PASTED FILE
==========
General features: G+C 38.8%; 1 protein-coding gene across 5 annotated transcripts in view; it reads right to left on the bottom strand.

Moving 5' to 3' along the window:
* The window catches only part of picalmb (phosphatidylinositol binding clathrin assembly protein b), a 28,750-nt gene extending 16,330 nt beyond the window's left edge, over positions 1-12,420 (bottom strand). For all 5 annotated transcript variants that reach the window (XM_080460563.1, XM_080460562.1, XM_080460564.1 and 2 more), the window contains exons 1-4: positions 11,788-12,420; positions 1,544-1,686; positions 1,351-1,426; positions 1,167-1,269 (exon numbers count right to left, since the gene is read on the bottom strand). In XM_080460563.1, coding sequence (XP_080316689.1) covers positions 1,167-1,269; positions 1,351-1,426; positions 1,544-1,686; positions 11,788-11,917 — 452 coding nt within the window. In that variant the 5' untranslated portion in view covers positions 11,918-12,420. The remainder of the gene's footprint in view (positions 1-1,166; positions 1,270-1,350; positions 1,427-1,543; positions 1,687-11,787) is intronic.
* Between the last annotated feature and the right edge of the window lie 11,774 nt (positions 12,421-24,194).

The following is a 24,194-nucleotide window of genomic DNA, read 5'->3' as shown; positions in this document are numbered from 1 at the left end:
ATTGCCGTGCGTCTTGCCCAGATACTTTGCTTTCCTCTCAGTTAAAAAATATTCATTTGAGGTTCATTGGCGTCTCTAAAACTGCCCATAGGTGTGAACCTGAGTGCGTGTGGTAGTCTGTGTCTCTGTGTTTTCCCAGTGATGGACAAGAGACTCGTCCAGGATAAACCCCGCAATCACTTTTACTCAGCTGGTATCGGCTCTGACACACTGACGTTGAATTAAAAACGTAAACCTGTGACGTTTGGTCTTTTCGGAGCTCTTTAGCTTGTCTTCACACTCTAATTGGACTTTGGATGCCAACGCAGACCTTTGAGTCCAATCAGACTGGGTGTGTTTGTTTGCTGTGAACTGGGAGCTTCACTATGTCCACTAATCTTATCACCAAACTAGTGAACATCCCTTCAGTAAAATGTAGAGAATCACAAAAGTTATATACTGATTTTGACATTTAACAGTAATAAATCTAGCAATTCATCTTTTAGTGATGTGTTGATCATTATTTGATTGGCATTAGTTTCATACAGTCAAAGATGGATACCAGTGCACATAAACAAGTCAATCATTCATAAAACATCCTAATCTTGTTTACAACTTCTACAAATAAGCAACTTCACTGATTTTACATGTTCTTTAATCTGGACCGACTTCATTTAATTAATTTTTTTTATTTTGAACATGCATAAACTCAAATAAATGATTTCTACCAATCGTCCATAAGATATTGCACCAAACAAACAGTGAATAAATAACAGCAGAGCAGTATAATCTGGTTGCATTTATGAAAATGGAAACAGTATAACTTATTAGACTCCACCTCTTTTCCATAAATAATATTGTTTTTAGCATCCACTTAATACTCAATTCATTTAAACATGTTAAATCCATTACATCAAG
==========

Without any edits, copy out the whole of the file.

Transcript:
General features: G+C 38.8%; 1 protein-coding gene across 5 annotated transcripts in view; it reads right to left on the bottom strand.

Moving 5' to 3' along the window:
* The window catches only part of picalmb (phosphatidylinositol binding clathrin assembly protein b), a 28,750-nt gene extending 16,330 nt beyond the window's left edge, over positions 1-12,420 (bottom strand). For all 5 annotated transcript variants that reach the window (XM_080460563.1, XM_080460562.1, XM_080460564.1 and 2 more), the window contains exons 1-4: positions 11,788-12,420; positions 1,544-1,686; positions 1,351-1,426; positions 1,167-1,269 (exon numbers count right to left, since the gene is read on the bottom strand). In XM_080460563.1, coding sequence (XP_080316689.1) covers positions 1,167-1,269; positions 1,351-1,426; positions 1,544-1,686; positions 11,788-11,917 — 452 coding nt within the window. In that variant the 5' untranslated portion in view covers positions 11,918-12,420. The remainder of the gene's footprint in view (positions 1-1,166; positions 1,270-1,350; positions 1,427-1,543; positions 1,687-11,787) is intronic.
* Between the last annotated feature and the right edge of the window lie 11,774 nt (positions 12,421-24,194).

The following is a 24,194-nucleotide window of genomic DNA, read 5'->3' as shown; positions in this document are numbered from 1 at the left end:
ATTGCCGTGCGTCTTGCCCAGATACTTTGCTTTCCTCTCAGTTAAAAAATATTCATTTGAGGTTCATTGGCGTCTCTAAAACTGCCCATAGGTGTGAACCTGAGTGCGTGTGGTAGTCTGTGTCTCTGTGTTTTCCCAGTGATGGACAAGAGACTCGTCCAGGATAAACCCCGCAATCACTTTTACTCAGCTGGTATCGGCTCTGACACACTGACGTTGAATTAAAAACGTAAACCTGTGACGTTTGGTCTTTTCGGAGCTCTTTAGCTTGTCTTCACACTCTAATTGGACTTTGGATGCCAACGCAGACCTTTGAGTCCAATCAGACTGGGTGTGTTTGTTTGCTGTGAACTGGGAGCTTCACTATGTCCACTAATCTTATCACCAAACTAGTGAACATCCCTTCAGTAAAATGTAGAGAATCACAAAAGTTATATACTGATTTTGACATTTAACAGTAATAAATCTAGCAATTCATCTTTTAGTGATGTGTTGATCATTATTTGATTGGCATTAGTTTCATACAGTCAAAGATGGATACCAGTGCACATAAACAAGTCAATCATTCATAAAACATCCTAATCTTGTTTACAACTTCTACAAATAAGCAACTTCACTGATTTTACATGTTCTTTAATCTGGACCGACTTCATTTAATTAATTTTTTTTATTTTGAACATGCATAAACTCAAATAAATGATTTCTACCAATCGTCCATAAGATATTGCACCAAACAAACAGTGAATAAATAACAGCAGAGCAGTATAATCTGGTTGCATTTATGAAAATGGAAACAGTATAACTTATTAGACTCCACCTCTTTTCCATAAATAATATTGTTTTTAGCATCCACTTAATACTCAATTCATTTAAACATGTTAAATCCATTACATCAAG